Fame is a powerful commodity, yet how many celebrities parlay this fame into something that will make a real difference in the world? And beyond that, how many actually go beyond writing a check or lending their endorsement to actually turning their commitment into full-time work?
Shane and Sia Barbi, the blonde bombshell models known as the Barbi Twins, jokingly refer to themselves as "famous for nothing." Although they are certainly known to millions who bought their calendars, posters, and bestselling Playboy issues in the 1990s (among the dorm rooms their posters graced was that of Prince William), there are equally as many in the animal rights world who only know of the Barbis for their current animal activist work -- defying not only Fitzgerald's "no second acts" rule about American lives but seriously stretching what Shane and Sia call their respective "7.5 minutes" of fame allotment.
These identical twins, vegans and dedicated animal activists since the late '80s, have not merely used their fame to endorse awareness but have rolled up their sleeves, put feet to the ground, and now work 24/7 to promote meaningful action for "those who have no voice." This is not mere lip service: They are passionate, knowledgeable, and take no prisoners when it comes to animal rights -- about as far from Kardashian-variety fame as you can get.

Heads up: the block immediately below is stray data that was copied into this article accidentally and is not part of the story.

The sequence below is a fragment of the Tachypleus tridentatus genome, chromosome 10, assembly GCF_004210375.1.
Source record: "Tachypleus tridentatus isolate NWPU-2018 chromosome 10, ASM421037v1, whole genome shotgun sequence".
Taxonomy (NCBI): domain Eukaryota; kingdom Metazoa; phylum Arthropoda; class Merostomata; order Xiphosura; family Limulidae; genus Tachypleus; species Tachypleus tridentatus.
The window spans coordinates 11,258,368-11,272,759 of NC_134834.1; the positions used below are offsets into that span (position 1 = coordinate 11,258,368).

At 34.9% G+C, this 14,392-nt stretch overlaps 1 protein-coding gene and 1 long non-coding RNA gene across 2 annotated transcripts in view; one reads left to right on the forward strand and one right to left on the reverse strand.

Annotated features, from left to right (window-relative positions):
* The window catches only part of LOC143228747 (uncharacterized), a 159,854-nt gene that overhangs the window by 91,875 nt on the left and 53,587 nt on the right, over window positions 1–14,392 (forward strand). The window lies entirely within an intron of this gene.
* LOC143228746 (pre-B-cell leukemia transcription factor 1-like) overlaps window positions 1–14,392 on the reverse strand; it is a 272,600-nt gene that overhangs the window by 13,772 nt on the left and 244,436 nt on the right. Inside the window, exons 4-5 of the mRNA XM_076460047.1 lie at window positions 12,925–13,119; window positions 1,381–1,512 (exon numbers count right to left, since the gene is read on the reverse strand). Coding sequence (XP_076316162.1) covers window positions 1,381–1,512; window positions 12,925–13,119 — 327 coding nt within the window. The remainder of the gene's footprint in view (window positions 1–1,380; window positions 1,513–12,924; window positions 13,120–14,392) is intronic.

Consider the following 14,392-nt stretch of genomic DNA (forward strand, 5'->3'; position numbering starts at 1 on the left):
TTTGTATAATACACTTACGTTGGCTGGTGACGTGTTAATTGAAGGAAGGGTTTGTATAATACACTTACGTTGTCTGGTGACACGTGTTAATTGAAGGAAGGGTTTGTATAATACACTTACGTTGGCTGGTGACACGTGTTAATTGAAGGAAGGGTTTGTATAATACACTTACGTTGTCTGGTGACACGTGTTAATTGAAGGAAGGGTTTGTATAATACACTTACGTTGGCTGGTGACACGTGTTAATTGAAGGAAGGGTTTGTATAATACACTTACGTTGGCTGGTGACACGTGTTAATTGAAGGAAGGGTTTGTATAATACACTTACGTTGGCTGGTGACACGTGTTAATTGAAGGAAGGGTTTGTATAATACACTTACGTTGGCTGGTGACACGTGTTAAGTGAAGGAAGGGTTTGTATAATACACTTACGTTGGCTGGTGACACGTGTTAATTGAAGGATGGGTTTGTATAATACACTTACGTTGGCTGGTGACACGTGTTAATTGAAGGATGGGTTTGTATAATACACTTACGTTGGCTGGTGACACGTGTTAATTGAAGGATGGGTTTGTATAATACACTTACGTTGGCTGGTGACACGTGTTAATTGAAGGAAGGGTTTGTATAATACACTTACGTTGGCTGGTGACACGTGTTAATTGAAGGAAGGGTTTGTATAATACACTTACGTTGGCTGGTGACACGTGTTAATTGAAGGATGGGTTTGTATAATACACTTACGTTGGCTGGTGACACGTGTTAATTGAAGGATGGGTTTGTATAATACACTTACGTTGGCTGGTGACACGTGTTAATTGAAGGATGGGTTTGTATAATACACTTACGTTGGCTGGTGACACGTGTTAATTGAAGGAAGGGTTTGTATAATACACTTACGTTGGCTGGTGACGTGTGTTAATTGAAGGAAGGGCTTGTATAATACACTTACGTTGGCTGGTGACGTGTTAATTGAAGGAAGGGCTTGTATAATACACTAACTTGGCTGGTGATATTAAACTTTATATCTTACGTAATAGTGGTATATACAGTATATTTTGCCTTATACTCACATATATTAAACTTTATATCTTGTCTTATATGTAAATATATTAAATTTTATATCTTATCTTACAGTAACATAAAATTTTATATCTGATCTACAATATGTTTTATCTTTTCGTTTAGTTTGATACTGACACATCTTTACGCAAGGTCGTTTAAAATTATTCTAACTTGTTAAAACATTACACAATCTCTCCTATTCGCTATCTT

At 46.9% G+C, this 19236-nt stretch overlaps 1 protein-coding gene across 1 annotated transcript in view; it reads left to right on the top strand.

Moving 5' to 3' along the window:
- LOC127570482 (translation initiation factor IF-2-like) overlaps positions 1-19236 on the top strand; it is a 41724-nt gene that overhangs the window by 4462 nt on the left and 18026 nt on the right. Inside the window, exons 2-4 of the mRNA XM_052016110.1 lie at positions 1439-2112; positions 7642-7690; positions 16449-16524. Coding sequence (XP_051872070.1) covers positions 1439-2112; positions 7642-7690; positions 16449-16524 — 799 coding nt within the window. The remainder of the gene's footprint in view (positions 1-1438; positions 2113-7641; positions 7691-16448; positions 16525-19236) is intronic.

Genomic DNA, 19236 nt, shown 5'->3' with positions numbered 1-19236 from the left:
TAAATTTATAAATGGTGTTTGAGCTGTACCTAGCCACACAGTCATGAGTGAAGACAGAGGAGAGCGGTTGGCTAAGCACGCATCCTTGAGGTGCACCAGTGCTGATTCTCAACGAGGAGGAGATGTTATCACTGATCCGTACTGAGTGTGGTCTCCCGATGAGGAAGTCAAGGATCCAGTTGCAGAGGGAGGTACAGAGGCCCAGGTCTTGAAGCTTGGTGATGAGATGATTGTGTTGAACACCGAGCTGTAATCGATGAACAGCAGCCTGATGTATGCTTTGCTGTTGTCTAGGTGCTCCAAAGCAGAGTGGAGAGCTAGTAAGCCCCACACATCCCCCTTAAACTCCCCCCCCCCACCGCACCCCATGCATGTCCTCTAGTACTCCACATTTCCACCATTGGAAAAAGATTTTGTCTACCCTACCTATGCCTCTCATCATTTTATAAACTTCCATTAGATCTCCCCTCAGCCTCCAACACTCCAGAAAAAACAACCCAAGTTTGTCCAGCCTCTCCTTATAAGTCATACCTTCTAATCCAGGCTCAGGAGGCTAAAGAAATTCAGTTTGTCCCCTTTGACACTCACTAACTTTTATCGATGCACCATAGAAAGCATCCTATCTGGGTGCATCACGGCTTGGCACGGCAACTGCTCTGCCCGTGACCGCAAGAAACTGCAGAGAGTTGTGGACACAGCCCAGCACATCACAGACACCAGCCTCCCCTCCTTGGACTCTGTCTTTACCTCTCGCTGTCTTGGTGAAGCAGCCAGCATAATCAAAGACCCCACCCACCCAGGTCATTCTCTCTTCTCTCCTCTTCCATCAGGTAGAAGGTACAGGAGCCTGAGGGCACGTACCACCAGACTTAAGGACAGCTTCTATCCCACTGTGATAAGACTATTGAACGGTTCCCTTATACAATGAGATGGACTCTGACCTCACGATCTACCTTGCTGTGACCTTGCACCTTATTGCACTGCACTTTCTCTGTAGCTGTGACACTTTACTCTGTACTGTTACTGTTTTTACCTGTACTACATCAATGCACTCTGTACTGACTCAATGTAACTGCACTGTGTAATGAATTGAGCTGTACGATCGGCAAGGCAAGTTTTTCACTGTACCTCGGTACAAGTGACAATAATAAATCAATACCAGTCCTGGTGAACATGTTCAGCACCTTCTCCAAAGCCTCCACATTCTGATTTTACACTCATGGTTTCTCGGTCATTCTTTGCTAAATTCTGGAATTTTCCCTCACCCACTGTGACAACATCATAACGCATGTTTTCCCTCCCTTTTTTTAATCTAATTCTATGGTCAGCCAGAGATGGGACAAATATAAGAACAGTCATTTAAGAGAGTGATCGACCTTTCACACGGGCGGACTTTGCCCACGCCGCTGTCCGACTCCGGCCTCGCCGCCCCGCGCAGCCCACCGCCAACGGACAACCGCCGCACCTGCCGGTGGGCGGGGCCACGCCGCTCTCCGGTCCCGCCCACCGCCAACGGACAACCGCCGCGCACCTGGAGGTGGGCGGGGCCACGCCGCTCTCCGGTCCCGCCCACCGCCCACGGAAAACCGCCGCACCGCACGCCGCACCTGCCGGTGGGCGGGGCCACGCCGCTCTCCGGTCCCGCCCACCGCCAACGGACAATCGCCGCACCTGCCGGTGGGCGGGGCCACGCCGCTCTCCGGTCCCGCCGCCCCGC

Before I spoke with Shane and Sia, I had taken note of their previous encounters with broadcast and online media, where descriptives like "elusive" and "enigmatic" were often used. As it turns out, the reality is quite the opposite. In true twin form, they complete each other's sentences and are sometimes impossible to distinguish -- Shane says her husband, actor Ken Wahl, calls their communication style "Barbinese." But the real surprise is that they are down to earth and witty, projecting a mutually self-deprecating humor while making some very hard-hitting points about how our society must seriously reform attitudes and practices toward animals.
Their ardent love for animals goes back to childhood. Growing up on a ranch, they befriended and gave names to all of the farm animals and describe their dismay when Jerry, Sara, or Tom found their way to their dinner plates, leading to their first act of activism: writing their own heartfelt manifesto, "Civil Rights for Animals." ("Our father thought we were nuts," says Shane.) They tie their decision to become vegetarians, and eventually strict vegans, back to their childhood ethos. "The older I became the more I related to how I felt as a kid," says Sia, adding, "If slaughterhouses were made of glass, everyone would be vegetarian or vegan." (Their 2010 book, The Eco Anti-Diet, promotes a raw vegan diet; all proceeds from its sale go to animal charities.)